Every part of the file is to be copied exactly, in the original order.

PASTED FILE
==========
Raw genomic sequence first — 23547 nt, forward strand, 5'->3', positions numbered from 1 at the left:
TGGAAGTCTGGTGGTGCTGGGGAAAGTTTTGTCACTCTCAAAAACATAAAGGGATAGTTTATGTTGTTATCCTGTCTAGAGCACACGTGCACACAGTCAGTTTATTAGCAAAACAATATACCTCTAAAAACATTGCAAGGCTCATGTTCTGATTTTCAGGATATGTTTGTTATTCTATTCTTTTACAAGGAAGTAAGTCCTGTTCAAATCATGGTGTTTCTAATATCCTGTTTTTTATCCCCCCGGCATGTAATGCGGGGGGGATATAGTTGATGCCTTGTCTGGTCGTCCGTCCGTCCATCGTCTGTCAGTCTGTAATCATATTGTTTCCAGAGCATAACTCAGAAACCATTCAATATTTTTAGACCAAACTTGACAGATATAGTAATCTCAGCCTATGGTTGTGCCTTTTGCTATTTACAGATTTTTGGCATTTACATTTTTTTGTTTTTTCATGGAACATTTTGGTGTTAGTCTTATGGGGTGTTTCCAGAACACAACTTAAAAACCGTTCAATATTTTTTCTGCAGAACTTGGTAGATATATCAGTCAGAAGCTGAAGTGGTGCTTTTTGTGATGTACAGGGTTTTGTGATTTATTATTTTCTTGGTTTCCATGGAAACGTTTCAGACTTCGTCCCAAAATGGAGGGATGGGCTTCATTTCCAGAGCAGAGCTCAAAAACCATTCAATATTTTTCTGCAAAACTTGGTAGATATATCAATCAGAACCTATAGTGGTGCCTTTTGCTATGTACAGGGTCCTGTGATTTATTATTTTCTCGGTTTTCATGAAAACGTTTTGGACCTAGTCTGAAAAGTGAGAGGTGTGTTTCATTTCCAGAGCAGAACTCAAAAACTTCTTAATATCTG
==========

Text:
Raw genomic sequence first — 23547 nt, forward strand, 5'->3', positions numbered from 1 at the left:
TGGAAGTCTGGTGGTGCTGGGGAAAGTTTTGTCACTCTCAAAAACATAAAGGGATAGTTTATGTTGTTATCCTGTCTAGAGCACACGTGCACACAGTCAGTTTATTAGCAAAACAATATACCTCTAAAAACATTGCAAGGCTCATGTTCTGATTTTCAGGATATGTTTGTTATTCTATTCTTTTACAAGGAAGTAAGTCCTGTTCAAATCATGGTGTTTCTAATATCCTGTTTTTTATCCCCCCGGCATGTAATGCGGGGGGGATATAGTTGATGCCTTGTCTGGTCGTCCGTCCGTCCATCGTCTGTCAGTCTGTAATCATATTGTTTCCAGAGCATAACTCAGAAACCATTCAATATTTTTAGACCAAACTTGACAGATATAGTAATCTCAGCCTATGGTTGTGCCTTTTGCTATTTACAGATTTTTGGCATTTACATTTTTTTGTTTTTTCATGGAACATTTTGGTGTTAGTCTTATGGGGTGTTTCCAGAACACAACTTAAAAACCGTTCAATATTTTTTCTGCAGAACTTGGTAGATATATCAGTCAGAAGCTGAAGTGGTGCTTTTTGTGATGTACAGGGTTTTGTGATTTATTATTTTCTTGGTTTCCATGGAAACGTTTCAGACTTCGTCCCAAAATGGAGGGATGGGCTTCATTTCCAGAGCAGAGCTCAAAAACCATTCAATATTTTTCTGCAAAACTTGGTAGATATATCAATCAGAACCTATAGTGGTGCCTTTTGCTATGTACAGGGTCCTGTGATTTATTATTTTCTCGGTTTTCATGAAAACGTTTTGGACCTAGTCTGAAAAGTGAGAGGTGTGTTTCATTTCCAGAGCAGAACTCAAAAACTTCTTAATATCTG